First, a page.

You can’t begin to comprehend how much I want to play Dragon Quest XI. I crave it, I need it, tiptoeing on borderline obsession. I am scouring the Internet looking for every little of information as possible and just letting my eyes feast on the information, devouring the text like it is sweet, sweet ice cream. Sticking with that awkward analogy, today’s bit of information is smorgasbord of Italy’s finest strawberry sorbet.
Dragon Quest series creator Yuji Horii has spoken out to Jump! magazine, illustrating his role in the project, his inspiration, and plenty of smaller details that fans will just want to gobble up. Gematsu has the translation, so thanks a lot for it being ever so reliable.
Please tell us your role in Dragon Quest XI, Mr. Horii.
Horii: “I took on a supervisor-like role starting with Dragon Quest X, but I’m back on the scene in full force for Dragon Quest XI. I’m really shepherding it from start to finish, beginning with scenario creation. I want to also be involved in the final optimizations of the battles, etc.”
What’s the theme of this game’s story?
“This time it’s also the 30th anniversary of Dragon Quest, and we have the subtitle “In Search of Departed Time.” We’re putting a heavy emphasis on that 30th anniversary. The story itself has the theme of “time.” So, we’re hoping that people who have followed the series all along will have that sense of nostalgia, and that new players will have a sense of fun and excitement. The same may be said of the supported platforms. It’s already been announced, but Dragon Quest XI will be released on two: PlayStation 4 and 3DS. Furthermore, on 3DS, we you can enjoy both 2D and 3D. You can choose to play in either old pixel-style 2D graphics or fleshed-out 3D. Of course, you can switch [between modes] in the middle of the game, as well. Including the leading edge PlayStation 4, with 2D, quasi-3D [Editor’s Note: he’s talking about the chibi 3D from the 3DS version], and full 3D, we’re giving you various types of Dragon Quest so you can follow its historical evolution.”
You guys also revealed the logo…
“The logo gives off the impression that we’re turning back to Dragon Quest I, but the dragon in the background is actually facing in the opposite direction from the Dragon Quest I logo. It’s been a long time since we had the number behind the title, as well. [Editor’s Note: The last Dragon Quest title to have the number behind the logo was Dragon Quest III.] In many ways, it is a sign that we’re returning to our origins, while still evolving. It takes the idea of Dragon Quest I, but we’re beginning anew with Dragon Quest XI.”
What’s the reason you’ve chosen to make Dragon Quest XI for these two platforms?
“Well, we knew we wanted as many people as possible to be able to play it. We’d like people to be able to really settle in and play on a console, but at the same time it was great to have so many people playing Dragon Quest IX when it came out on a handheld, so we were really torn over which system to put it on. In the end, we just said, ‘Well, why don’t we just make it for both platforms?!’ and kicked off the project. We thought about what style would be best for each platform, and the results are what we have now. It’s pretty interesting that you can play the latest game in 2D pixel form, right? Of course, you can fully enjoy the story of Dragon Quest XI even in this mode.”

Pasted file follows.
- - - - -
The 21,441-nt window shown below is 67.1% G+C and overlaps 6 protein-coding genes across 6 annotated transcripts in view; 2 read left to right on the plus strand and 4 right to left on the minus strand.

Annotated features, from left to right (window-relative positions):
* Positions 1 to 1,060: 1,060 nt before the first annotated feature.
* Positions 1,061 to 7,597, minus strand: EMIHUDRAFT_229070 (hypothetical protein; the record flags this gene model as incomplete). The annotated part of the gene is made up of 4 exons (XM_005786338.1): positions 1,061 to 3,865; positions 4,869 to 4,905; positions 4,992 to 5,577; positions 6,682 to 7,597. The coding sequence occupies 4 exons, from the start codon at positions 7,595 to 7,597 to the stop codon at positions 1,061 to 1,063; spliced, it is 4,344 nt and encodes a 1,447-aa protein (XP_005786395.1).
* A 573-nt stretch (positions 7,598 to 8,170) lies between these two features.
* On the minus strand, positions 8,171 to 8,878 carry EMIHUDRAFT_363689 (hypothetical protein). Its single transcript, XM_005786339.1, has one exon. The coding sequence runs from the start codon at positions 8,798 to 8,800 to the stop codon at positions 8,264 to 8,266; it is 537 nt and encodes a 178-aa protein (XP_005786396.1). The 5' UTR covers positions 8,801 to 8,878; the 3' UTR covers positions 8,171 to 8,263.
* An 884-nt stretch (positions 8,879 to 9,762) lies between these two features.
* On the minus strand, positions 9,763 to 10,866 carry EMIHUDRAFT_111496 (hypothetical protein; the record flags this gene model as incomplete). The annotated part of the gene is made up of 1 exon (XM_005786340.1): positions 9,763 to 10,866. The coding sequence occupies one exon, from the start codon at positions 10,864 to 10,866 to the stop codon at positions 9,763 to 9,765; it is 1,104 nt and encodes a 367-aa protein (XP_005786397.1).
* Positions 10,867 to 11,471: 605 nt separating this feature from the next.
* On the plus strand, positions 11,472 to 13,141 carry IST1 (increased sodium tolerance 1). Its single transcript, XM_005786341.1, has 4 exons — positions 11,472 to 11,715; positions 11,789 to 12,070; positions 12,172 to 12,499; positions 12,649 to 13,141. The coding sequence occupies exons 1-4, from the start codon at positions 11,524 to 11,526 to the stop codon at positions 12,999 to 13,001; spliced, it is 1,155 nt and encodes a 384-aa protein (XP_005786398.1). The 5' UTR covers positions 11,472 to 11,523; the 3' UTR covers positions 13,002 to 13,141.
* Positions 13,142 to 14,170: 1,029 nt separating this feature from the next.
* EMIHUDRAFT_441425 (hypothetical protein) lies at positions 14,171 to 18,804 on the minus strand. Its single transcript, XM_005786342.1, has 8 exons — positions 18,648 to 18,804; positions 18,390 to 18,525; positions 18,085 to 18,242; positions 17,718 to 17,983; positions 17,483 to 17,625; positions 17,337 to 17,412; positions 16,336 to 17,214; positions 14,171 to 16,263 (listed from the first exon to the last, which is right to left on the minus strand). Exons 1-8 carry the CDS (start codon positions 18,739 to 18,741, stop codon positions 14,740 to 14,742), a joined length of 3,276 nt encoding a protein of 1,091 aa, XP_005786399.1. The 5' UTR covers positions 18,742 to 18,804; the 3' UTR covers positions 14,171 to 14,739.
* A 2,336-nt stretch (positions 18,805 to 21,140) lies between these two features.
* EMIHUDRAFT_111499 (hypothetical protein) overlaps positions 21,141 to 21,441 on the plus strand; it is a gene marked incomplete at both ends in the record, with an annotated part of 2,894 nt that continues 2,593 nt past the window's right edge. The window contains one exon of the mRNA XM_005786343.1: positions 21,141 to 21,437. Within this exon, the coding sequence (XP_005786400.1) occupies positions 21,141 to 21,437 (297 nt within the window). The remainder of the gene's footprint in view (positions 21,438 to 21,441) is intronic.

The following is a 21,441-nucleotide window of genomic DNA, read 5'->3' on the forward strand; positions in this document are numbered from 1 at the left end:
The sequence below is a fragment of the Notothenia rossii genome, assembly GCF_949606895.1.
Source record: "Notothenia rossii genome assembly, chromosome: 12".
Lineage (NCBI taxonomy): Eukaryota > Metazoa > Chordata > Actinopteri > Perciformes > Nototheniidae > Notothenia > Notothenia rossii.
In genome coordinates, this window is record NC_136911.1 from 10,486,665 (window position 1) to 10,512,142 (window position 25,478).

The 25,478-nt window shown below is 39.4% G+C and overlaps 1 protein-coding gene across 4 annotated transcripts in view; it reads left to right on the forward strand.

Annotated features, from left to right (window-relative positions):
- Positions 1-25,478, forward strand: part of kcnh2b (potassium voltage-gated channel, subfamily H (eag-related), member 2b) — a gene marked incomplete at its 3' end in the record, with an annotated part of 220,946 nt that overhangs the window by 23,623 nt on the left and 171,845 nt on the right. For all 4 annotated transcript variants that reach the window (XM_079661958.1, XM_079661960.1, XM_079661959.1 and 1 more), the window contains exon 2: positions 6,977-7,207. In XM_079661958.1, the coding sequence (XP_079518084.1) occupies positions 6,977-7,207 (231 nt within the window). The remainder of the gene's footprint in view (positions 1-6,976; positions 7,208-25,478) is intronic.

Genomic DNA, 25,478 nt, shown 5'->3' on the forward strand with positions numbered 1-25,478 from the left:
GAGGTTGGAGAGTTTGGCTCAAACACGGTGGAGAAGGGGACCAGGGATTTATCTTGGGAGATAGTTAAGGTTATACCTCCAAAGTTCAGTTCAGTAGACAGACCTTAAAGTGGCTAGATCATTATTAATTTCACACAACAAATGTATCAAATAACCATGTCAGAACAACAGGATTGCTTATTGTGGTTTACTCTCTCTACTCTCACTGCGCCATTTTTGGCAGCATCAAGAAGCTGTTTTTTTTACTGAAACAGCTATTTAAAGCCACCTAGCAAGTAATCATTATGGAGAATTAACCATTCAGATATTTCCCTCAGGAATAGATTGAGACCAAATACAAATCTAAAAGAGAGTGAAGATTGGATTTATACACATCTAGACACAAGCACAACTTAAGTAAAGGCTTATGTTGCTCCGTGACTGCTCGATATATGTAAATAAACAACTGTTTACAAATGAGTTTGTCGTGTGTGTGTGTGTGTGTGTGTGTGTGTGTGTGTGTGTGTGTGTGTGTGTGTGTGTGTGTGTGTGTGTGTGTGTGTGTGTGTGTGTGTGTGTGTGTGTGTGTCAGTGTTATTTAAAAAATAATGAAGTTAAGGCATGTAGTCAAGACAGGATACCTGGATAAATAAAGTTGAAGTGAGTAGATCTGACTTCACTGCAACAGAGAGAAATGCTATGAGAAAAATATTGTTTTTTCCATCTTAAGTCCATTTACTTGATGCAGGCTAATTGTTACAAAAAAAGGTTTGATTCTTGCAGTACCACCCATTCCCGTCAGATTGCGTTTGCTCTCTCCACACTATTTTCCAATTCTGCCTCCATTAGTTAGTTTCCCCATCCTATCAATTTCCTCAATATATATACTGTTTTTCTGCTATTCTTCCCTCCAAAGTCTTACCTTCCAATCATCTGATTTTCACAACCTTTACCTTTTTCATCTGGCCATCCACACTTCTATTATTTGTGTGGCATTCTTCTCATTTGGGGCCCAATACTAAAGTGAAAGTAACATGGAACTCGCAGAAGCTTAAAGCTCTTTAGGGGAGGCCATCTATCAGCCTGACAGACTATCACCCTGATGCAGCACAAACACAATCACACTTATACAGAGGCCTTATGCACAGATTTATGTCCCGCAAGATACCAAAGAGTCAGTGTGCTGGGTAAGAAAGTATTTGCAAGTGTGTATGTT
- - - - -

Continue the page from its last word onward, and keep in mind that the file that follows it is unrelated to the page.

When do you think the game will be released?
“We’re working hard with the goal to release it before the Dragon Quest 30th anniversary year ends, so please look forward to it.”
What other things are in store for the 30th anniversary?
“Actually, we’ve been planning a lot of events. Most of it still has to be kept secret, but I want to stir up even more excitement than the 25th anniversary. We’re thinking about various projects, and a lot of games are coming out, so please look forward to the future of Dragon Quest.”
Horii on the PlayStation 4 Version
“The beautiful images, the sense of space… it’s all just amazing. For example, you can clearly see people and monsters who are still way off in the distance. The idea is to give players the sense that the world is there, and in motion.”
Horii on the 3DS Version
“At the start of the adventure, there will be 2D classic events on the bottom screen, and 3D events that unfold on the top screen. Taking full advantage of Nintendo 3DS’s capabilities, we’re pursuing a sense of fun that is unique to Nintendo 3DS.”
Horii on the Protagonist
“His background and everything has already been decided, but…the full details are still secret (laughs). But…he’s a cool hero, you know. You have Toriyama-sensei’s design, so use your imagination.”
Oh, I need this game! All I need to lose my fragile mind over this is a confirmed English release date. Otherwise, I might actually start taking my Japanese studies seriously again, you know, in addition to to the impending inevitability of raising bilingual kids. Maybe Dragon Quest VII for the 3DS will be good practice to prep for what might inevitably be a doomed waiting process for the game.
Just kidding, I’m going to come out and bet that at least the PlayStation 4 version of the game will be making it to the States. I’m less confident on the Nintendo 3DS version, though.